Men’s college basketball coaches earn up to 9 million dollars per year. In some states college coaches are the highest paid public employees, earning far more than their academic colleagues. The pay gap between coaches and teachers also exists in grade school.

Activity: Should there be a cap on coaches’ salaries for public universities? Ask students to write a paragraph on why/why not.

 

Age requirements

Currently the NBA requires that potential draft picks be at least 19 years of age and have completed at least one year of college. But this wasn’t always the case. Prior to 2005 players were eligible to enter the NBA after high school. In fact, when basketball legend Kobe Bryant went to play for the LA Lakers his parents had to cosign on his draft papers since he was only 17.

Activity: The NBA is considering lowering the draft age from 19 to 18. Would this be a good or bad thing? Have students write an argumentative essay on whether they agree with this decision.

 

Lack of equity in women’s sports

Criticisms of adequate compensations for athletes don’t always stop when a student reaches the professional level. Women, even those at the top of their game, are often significantly underpaid compared to their male counterparts. This TeenVogue article is an extensive look at the pay disparity is many sports from soccer, tennis, hockey, and even cheerleading. Did you know that professional NFL cheerleaders are barely making minimum wage?

Activity: Ask students what steps they would take to ensure that female athletes are being treated as equals.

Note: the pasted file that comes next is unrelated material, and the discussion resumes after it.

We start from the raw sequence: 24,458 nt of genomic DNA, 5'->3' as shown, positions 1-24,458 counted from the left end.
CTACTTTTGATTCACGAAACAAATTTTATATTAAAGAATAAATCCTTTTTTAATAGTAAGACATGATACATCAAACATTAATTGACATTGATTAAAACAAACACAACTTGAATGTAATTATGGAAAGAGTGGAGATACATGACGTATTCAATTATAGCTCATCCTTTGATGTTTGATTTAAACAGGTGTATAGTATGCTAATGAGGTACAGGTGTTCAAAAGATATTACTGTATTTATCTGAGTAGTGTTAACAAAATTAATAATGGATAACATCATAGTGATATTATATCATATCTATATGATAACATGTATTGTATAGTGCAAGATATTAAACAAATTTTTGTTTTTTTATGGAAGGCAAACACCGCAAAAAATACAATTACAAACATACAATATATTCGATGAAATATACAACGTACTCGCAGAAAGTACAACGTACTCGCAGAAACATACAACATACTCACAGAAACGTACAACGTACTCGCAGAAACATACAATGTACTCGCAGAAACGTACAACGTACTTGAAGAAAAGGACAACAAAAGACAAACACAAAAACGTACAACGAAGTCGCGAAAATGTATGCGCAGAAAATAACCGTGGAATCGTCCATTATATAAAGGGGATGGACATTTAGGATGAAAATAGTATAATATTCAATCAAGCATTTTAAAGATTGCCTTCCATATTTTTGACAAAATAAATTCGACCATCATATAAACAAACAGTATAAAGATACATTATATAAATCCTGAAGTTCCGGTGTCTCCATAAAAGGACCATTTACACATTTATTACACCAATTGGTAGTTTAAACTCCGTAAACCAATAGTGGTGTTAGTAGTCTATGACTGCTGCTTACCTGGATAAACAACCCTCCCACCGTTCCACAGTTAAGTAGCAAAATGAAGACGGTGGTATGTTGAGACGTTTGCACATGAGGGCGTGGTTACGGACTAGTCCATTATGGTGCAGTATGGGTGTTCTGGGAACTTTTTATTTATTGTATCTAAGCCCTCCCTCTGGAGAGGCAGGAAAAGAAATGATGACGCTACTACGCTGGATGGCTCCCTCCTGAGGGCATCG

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Writing & Talking about Writing

Randy Ribay is an excellent writer, so you’ll have plenty of opportunity for mentor sentences from this book. Here’s one I love:

“So I let the silence build until it’s like a third person walking between us.”

Isn’t this a beautiful simile? Here’s a metaphor:

“If this school were a kid, it’d be one of those kids so spoiled you want to punch him in the face to toughen him up a little bit.”

Both sentences use figurative language to reveal elements of Nasir’s character. You could use these to inspire students to write their own similes and metaphors… for example, even though Bunny isn’t prone to metaphor in this novel, what would he observe if he were? Or, perhaps students could write from a non-perspective character. What metaphors and similes would Wallace or Keyona create about their worlds? This gives students a great opportunity for Creative Reading.

You could also use this book as a mentor text for creating stakes. Nasir observes:

“Why does one person’s win always mean another person’s loss?”

Ribay does an excellent job of creating high stakes in this novel. In the very first scene, the boys attend a vigil for a kid from their neighborhood caught in a crossfire. We know that they live in a neighborhood where danger is a reality. As soon as Wallace gets into betting, we understand that the stakes are high.

This book is also a good opportunity to have students put themselves in the characters’ shoes. If they were Bunny, would they have told Nasir they were transferring? If they were Nasir, would they have taken Bunny’s phone?

 

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Final Thoughts:

I strongly recommend After the Shot Drops by Randy Ribay. Be sure to grab this freebie for your students to use with independent reading.

I got this book for free from @HMHTeen in exchange for an honest review. Here’s more information about how you can get free books for your classroom library.

 

 

Happy reading!